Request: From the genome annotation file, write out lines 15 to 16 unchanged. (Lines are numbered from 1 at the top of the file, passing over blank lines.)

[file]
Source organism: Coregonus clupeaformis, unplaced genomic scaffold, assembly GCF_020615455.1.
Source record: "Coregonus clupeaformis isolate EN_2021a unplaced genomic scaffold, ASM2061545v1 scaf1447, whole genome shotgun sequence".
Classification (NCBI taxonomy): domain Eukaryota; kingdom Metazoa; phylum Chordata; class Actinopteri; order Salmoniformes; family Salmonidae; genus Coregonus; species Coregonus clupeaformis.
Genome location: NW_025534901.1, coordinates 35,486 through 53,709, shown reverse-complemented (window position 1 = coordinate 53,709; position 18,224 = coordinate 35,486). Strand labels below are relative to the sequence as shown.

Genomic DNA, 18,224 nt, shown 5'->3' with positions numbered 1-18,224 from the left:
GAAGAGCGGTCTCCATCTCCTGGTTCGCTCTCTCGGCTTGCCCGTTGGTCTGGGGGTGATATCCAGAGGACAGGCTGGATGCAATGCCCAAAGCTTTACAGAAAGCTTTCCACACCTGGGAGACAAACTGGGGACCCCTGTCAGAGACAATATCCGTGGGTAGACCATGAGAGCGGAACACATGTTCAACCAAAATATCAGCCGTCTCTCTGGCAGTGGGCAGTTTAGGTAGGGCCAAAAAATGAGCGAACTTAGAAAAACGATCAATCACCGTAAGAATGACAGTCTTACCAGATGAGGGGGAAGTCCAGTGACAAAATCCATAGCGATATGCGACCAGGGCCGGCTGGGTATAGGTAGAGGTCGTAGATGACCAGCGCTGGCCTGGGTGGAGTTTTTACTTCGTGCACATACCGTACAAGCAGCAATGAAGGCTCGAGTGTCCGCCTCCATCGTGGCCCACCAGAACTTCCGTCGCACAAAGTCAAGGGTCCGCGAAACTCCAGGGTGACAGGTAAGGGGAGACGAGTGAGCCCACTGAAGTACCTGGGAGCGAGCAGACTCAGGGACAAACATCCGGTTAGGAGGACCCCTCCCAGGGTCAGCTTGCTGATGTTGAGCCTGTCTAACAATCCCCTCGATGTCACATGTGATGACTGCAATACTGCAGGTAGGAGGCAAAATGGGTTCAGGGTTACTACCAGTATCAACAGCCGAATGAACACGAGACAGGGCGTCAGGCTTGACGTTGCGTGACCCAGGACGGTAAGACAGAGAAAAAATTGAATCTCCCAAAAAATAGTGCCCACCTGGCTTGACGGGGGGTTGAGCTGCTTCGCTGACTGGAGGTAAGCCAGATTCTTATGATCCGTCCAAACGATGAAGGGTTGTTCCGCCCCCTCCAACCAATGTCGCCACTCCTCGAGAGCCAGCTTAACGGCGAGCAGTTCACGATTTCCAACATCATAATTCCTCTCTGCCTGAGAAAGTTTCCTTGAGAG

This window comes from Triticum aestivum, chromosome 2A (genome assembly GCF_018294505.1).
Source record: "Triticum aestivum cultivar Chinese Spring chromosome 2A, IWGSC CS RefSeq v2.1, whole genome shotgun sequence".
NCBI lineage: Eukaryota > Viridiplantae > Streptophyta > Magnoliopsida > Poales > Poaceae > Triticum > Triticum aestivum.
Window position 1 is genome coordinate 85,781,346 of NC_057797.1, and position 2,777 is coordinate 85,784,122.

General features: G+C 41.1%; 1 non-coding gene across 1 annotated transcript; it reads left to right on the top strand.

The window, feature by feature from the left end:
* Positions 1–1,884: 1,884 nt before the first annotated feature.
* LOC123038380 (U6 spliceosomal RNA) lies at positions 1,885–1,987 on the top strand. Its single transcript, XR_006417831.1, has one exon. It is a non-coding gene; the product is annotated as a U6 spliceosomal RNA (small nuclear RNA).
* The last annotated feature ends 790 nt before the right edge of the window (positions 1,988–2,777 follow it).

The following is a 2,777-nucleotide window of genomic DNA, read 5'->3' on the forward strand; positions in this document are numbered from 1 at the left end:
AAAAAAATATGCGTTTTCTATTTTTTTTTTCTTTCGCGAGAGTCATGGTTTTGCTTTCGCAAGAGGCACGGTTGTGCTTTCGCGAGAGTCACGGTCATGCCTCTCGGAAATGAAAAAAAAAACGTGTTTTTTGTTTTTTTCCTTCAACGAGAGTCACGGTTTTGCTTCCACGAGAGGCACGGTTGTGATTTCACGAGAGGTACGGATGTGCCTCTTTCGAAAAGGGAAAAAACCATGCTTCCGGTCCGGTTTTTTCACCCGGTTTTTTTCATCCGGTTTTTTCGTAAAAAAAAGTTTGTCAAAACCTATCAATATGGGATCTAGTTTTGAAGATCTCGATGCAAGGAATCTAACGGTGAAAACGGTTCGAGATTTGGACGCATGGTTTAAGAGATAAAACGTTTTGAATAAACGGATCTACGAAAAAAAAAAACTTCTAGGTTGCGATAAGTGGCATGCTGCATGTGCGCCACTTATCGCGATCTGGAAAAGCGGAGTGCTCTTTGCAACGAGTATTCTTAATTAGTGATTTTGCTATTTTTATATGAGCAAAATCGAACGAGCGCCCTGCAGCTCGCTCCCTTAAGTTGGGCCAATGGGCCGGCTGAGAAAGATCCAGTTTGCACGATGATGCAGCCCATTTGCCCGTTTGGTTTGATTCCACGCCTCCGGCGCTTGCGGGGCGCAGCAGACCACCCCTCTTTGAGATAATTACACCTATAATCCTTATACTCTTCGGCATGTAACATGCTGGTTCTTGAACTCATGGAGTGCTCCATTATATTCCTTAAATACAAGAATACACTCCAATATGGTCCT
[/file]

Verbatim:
* The last annotated feature ends 790 nt before the right edge of the window (positions 1,988–2,777 follow it).

The following is a 2,777-nucleotide window of genomic DNA, read 5'->3' on the forward strand; positions in this document are numbered from 1 at the left end: